The DVD of the first — and last — season of NBC’s biblical drama, Kings, was released yesterday (Michael Green, 2009; IMDb; Buy from Amazon.ca | Amazon.com). The thirteen episode series is a modernized and very creative retelling of the biblical story of the reign of King Saul and the rise to power of King David found in the books of Samuel in the Hebrew Bible/Old Testament.
The series opens with a young man being called into his rustic farmhouse to watch on TV the dedication ceremonies of a new capital city. This young man is David Shepherd. The scene then shifts to what appears to be the royal palace in Shiloh, the new capital of the Kingdom of Gilboa. The city has all the trappings of a modern city, yet is ruled by a benevolent monarch, King Silas Benjamin (played wonderfully by Ian McShane). King Silas addresses his people and forthrightly expounds on God’s blessing upon Gilboa, its new capital Shiloh, and upon his kingship.
The series narrates the rise of a naive David, initially through his heroic blowing up of a “Goliath” tank, and the demise of Silas, and slowly becomes a tyrant who has lost the favour of God.
There is much more I could say about this TV series, such as the clever way it harmonizes the problematic introduction of David to Saul in the Bible (did David first come to Saul’s attention as the boy who defeated Goliath or the young musician whose playing soothed Saul’s tormented spirit — see 1Samuel 16 and 17) in episode 8, or how it portrays the subtle intrigue within the royal court (which is present in between the verses of the biblical text, although most devout readers miss it).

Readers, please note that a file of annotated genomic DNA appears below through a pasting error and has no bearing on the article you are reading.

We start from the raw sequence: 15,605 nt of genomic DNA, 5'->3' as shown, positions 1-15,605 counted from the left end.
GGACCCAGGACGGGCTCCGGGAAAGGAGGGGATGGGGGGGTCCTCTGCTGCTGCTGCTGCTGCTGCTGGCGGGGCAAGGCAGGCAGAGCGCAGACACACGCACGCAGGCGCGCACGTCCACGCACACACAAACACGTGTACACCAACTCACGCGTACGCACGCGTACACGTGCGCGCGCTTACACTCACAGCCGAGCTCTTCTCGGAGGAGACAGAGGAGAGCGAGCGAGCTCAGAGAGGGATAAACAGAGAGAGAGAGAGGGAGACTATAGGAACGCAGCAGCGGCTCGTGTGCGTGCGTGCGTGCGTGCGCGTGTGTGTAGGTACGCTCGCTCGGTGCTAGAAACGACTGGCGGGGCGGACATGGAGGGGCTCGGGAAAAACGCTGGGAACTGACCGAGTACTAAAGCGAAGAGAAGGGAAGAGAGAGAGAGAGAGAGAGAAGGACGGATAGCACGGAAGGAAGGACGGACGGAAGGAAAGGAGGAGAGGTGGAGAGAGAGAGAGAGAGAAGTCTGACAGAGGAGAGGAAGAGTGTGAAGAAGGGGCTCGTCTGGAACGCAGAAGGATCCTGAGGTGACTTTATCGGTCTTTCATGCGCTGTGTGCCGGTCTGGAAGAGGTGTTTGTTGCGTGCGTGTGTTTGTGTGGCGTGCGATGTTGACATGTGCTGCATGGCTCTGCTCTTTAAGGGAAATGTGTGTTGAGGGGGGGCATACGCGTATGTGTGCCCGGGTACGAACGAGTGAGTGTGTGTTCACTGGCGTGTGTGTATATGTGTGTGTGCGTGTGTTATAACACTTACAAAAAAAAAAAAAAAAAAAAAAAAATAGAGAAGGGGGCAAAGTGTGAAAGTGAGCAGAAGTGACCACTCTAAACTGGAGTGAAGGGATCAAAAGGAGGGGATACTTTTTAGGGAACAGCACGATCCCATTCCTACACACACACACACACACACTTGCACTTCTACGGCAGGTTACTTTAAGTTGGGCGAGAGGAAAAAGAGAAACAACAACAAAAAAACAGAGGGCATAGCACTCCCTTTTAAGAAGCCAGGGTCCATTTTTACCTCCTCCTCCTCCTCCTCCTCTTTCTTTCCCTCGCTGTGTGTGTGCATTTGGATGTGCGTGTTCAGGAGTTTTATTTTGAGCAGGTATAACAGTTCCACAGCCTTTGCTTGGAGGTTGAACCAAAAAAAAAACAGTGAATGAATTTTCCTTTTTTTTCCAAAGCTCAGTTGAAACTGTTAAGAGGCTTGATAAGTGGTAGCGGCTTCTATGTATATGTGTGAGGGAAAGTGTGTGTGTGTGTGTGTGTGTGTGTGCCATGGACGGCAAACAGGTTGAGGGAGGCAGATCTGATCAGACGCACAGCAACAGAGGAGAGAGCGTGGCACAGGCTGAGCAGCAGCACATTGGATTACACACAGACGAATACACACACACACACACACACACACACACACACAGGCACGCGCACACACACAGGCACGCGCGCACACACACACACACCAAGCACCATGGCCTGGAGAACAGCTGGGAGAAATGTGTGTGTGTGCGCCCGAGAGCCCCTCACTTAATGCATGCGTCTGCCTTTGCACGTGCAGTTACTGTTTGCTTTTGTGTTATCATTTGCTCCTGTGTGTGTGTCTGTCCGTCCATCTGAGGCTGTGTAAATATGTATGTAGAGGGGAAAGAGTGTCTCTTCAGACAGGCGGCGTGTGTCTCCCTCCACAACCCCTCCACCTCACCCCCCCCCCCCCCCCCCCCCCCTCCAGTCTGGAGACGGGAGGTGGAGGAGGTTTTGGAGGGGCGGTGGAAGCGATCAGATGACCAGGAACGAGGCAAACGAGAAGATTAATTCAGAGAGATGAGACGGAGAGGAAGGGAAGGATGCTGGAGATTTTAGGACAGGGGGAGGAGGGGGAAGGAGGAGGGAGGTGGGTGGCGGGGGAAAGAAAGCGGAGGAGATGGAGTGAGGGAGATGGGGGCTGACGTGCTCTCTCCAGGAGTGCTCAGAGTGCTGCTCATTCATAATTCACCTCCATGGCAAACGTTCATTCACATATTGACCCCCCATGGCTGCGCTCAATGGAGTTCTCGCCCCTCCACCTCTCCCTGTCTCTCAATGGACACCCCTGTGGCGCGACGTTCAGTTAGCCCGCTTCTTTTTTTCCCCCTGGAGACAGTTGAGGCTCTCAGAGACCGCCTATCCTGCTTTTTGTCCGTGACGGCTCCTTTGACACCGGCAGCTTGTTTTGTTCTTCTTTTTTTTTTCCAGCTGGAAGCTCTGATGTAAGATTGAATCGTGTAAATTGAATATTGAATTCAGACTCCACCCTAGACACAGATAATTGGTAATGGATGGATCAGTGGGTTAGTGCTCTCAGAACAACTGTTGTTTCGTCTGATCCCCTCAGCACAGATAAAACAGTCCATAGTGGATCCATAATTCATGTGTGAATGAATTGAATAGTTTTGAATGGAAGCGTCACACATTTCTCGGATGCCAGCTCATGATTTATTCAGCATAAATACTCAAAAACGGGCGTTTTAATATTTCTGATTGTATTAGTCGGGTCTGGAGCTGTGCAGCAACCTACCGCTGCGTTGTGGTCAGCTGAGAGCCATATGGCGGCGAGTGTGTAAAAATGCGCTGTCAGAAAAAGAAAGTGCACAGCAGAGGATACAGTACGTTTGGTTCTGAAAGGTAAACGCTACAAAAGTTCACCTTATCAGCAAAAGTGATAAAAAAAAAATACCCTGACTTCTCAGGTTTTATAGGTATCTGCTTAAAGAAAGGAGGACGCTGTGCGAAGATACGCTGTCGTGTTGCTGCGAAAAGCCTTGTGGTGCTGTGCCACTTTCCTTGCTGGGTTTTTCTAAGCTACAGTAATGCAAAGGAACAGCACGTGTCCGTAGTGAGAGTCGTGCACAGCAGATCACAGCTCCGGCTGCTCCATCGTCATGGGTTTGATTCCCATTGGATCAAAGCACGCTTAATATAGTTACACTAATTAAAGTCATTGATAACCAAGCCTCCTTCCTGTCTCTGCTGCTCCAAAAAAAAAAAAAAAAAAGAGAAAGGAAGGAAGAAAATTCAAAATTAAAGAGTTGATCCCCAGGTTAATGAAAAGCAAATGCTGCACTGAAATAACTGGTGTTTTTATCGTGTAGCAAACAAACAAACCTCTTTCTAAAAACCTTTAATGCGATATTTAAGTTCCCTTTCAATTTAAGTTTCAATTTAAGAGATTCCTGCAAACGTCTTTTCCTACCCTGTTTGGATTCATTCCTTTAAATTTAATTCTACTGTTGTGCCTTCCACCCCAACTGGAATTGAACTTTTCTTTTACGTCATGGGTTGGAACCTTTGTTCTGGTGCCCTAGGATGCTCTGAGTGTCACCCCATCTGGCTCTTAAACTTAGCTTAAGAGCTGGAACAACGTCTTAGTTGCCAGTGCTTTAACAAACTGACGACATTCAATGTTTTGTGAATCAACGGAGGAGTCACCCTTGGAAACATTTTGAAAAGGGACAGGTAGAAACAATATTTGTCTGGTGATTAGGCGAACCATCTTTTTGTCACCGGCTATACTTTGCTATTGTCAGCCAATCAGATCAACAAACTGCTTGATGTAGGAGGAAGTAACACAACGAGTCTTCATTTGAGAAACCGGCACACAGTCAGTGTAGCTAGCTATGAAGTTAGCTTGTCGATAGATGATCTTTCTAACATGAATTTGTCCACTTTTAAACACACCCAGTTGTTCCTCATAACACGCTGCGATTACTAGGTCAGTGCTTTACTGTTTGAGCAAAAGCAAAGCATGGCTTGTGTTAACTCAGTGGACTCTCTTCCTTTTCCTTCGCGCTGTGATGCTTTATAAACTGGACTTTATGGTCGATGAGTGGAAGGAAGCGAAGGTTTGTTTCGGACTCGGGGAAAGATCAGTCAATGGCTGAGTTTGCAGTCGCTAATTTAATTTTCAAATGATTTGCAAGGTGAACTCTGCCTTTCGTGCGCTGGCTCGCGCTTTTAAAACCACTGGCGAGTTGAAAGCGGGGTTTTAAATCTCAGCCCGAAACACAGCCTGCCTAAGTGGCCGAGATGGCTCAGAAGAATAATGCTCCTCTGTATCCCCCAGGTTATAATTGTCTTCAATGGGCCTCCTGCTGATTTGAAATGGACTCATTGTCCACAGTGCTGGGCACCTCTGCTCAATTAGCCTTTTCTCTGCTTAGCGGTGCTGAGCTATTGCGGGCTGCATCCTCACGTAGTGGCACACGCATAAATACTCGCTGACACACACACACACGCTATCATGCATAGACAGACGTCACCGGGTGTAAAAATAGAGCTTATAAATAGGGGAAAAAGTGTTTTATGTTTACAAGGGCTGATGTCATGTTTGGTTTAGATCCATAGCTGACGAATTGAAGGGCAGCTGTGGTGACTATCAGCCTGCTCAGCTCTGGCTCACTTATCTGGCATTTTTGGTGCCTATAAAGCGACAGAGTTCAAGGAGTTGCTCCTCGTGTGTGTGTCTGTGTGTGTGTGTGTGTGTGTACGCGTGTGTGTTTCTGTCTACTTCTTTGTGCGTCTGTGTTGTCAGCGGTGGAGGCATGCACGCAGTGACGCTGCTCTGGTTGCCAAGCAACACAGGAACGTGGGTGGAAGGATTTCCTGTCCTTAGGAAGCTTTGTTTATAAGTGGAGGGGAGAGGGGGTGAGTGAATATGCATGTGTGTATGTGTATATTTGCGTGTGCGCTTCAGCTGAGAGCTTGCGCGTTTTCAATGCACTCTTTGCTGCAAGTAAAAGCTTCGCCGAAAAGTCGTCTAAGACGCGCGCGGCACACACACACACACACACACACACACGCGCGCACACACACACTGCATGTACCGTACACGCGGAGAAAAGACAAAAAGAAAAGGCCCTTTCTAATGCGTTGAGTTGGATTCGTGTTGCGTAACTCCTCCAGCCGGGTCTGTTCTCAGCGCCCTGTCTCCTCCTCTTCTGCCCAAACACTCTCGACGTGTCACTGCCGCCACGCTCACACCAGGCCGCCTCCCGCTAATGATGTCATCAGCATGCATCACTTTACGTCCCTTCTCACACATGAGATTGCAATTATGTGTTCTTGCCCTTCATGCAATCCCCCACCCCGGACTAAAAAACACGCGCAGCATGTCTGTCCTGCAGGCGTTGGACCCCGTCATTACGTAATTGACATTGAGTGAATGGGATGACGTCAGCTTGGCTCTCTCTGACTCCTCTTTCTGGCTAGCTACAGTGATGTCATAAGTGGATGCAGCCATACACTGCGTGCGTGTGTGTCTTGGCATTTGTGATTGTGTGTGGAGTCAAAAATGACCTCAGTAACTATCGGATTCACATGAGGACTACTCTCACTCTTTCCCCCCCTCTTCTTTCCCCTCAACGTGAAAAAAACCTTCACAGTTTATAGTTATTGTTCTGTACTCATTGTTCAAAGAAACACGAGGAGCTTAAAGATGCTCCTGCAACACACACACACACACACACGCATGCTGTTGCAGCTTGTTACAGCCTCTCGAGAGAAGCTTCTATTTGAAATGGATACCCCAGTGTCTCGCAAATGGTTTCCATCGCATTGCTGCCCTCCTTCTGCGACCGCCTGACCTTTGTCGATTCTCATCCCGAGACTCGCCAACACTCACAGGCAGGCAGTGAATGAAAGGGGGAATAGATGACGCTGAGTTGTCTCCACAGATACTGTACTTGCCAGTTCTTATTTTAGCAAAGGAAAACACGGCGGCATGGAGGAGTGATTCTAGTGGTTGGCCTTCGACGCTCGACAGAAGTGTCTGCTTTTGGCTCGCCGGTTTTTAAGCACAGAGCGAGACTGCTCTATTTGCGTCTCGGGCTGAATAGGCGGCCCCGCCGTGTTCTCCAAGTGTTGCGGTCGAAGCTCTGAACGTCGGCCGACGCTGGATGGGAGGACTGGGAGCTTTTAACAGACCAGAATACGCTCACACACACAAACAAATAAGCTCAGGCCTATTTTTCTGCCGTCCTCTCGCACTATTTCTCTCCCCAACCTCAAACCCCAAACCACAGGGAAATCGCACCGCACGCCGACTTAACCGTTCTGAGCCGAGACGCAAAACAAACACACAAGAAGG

All in all I found the series quite engaging. Its look is lavish, the dialogue is clever and intriguing. It doesn’t follow the story of David and Saul slavishly, but is a very creative adaptation that is both faithful to the contours of the biblical text, yet doesn’t fear to push the envelop in controversial ways (such as the closeted homosexuality of King Silas’s son and heir apparent, Jack Benjamin).
The first season ends with King Silas surviving a failed coup and David fleeing for his life into Gath. Unfortunately, because Kings got cancelled, we will never see how the series presents the eventual rise of David Shepherd to the throne.